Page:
Facebook today once again updated its filing for an initial public offering (IPO) with the U.S. Securities and Exchange Commission (SEC). This is the fifth time it has done so, and the biggest update is that Facebook has set a price range of $28 to $35.
Given the sale of some 337.4 million shares, 180 million of Class A common stock, this means the company could raise between $5.04 billion as much as $6.3 billion. The company estimates it will likely net $5.6 billion from the offering if it achieves a mid-point price of $31.50 per share.
Here’s the relevant excerpt:
Facebook, Inc. is offering 180,000,000 shares of its Class A common stock and the selling stockholders are offering 157,415,352 shares of Class A common stock. We will not receive any proceeds from the sale of shares by the selling stockholders. This is our initial public offering and no public market currently exists for our shares of Class A common stock. We anticipate that the initial public offering price will be between $28.00 and $35.00 per share.
Facebook co-founder and CEO Mark Zuckerberg will personally sell 30.2 million shares for the IPO. Despite this, he will still control the majority of the company: 57.3 percent of voting shares after the IPO.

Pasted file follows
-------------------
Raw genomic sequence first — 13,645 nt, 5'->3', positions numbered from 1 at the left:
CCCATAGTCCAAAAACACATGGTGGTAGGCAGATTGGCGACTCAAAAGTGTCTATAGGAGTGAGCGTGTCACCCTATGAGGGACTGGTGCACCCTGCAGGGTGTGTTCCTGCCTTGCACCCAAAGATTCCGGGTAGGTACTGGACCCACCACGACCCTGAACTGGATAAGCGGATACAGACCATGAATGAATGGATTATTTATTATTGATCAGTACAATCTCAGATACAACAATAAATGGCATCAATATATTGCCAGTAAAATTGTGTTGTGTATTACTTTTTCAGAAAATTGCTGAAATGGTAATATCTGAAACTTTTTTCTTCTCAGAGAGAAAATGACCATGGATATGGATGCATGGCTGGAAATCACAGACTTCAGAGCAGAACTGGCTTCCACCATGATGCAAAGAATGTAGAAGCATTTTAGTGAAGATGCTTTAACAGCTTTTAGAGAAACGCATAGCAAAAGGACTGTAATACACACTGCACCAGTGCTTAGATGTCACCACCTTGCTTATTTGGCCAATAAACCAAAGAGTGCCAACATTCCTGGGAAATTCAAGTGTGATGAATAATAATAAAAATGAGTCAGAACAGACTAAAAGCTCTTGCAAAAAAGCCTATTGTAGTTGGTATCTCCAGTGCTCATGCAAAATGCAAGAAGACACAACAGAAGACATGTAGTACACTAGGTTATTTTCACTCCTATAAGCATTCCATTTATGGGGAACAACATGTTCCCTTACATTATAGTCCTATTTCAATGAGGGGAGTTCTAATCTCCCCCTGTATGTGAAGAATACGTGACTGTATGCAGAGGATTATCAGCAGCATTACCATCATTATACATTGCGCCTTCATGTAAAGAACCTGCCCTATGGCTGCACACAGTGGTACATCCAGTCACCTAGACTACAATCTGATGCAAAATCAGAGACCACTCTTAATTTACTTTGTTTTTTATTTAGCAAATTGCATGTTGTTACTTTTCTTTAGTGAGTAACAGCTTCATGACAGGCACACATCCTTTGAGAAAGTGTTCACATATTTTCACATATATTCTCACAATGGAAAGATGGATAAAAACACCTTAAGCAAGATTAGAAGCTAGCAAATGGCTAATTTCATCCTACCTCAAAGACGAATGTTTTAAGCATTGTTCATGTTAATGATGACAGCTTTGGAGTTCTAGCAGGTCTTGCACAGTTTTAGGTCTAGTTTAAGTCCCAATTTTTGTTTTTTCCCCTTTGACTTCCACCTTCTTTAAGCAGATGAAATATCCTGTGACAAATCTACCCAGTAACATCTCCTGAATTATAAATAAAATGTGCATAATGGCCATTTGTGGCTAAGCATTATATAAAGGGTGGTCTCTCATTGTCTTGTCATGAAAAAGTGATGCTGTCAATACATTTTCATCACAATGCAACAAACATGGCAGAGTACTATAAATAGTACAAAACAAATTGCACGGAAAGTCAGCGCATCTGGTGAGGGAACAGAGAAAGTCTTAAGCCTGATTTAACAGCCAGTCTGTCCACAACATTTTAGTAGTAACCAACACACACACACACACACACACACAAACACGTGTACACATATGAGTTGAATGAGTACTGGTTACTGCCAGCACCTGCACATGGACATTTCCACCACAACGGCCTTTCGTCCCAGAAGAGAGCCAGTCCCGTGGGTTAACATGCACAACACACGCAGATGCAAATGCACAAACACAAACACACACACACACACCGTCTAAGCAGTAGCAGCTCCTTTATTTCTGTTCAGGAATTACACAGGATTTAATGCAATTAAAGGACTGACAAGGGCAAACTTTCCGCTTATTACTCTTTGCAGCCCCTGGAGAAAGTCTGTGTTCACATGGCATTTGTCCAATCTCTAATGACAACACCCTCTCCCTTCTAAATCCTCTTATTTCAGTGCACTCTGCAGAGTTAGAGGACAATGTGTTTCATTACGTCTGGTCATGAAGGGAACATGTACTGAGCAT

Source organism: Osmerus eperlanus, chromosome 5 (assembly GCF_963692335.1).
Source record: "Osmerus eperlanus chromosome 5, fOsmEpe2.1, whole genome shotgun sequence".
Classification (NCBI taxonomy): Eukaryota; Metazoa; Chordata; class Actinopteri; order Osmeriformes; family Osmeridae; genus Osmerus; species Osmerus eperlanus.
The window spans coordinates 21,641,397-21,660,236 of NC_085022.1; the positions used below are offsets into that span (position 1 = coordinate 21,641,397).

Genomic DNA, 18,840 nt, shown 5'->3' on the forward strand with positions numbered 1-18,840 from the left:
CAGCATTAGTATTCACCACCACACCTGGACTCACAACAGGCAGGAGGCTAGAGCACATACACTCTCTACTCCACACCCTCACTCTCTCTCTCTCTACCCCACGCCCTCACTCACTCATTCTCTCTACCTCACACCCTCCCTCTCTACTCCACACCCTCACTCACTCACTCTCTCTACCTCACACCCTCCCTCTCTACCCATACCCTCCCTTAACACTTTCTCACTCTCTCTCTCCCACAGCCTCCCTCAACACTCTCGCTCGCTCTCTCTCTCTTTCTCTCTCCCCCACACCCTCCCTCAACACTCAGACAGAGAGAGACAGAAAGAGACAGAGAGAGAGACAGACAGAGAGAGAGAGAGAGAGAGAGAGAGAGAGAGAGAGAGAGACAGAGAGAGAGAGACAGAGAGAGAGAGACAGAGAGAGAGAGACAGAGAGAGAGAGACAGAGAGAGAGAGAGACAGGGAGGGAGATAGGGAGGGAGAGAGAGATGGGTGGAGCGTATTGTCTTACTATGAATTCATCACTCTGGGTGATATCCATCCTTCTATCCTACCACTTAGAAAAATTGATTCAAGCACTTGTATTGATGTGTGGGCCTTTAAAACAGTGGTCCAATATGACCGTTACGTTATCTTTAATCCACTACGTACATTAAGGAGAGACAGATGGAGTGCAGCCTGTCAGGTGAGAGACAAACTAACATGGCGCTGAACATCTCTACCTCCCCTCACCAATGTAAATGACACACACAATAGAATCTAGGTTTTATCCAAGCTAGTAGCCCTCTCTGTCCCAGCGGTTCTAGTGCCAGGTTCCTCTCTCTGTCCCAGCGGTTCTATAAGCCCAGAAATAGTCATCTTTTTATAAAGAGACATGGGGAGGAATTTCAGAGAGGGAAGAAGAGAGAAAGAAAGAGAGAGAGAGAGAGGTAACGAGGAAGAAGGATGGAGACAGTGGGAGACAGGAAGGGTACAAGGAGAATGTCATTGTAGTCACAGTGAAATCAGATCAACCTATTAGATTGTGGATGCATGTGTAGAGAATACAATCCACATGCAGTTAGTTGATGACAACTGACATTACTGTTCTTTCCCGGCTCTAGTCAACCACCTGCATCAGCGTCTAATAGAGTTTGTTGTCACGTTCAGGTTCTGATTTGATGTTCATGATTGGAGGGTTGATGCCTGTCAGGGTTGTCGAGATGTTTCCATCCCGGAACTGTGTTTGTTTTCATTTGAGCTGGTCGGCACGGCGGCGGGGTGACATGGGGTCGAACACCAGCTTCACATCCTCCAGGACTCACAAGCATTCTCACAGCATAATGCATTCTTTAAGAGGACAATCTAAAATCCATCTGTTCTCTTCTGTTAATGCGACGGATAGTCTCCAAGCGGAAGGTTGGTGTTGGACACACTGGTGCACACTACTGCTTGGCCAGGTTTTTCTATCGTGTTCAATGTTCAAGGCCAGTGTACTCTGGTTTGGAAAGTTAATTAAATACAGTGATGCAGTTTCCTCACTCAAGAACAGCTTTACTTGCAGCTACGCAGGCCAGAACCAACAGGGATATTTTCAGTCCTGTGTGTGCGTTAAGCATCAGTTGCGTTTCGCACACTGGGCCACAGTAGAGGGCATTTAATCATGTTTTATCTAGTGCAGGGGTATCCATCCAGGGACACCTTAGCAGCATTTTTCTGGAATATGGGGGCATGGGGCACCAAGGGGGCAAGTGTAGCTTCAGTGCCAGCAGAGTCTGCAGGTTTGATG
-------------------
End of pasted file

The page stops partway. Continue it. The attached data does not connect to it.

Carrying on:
The social network is now likely only about two weeks away from a final pricing and the first trading of its shares on the Nasdaq Stock Market, under the symbol FB. The company is planning to start its roadshow to pitch its stock to investors on Monday, people familiar with the matter have said.
Companies regularly tweak their pricing information after they’ve issued a first pricing range. That means Facebook’s share price could climb higher in the coming days, depending on demand seen by the firm’s investment bankers as they showcase the deal to institutional investors on a roadshow.
If Facebook ends up going public at the lower end of its price range, that would be a big hit for investors like Kevin Landis of San Jose, Calif., tech fund Firsthand Capital. Mr. Landis bought shares of Facebook on the secondary market for $31 to $32 a share over the last year and agreed not to sell the shares for six months after the IPO.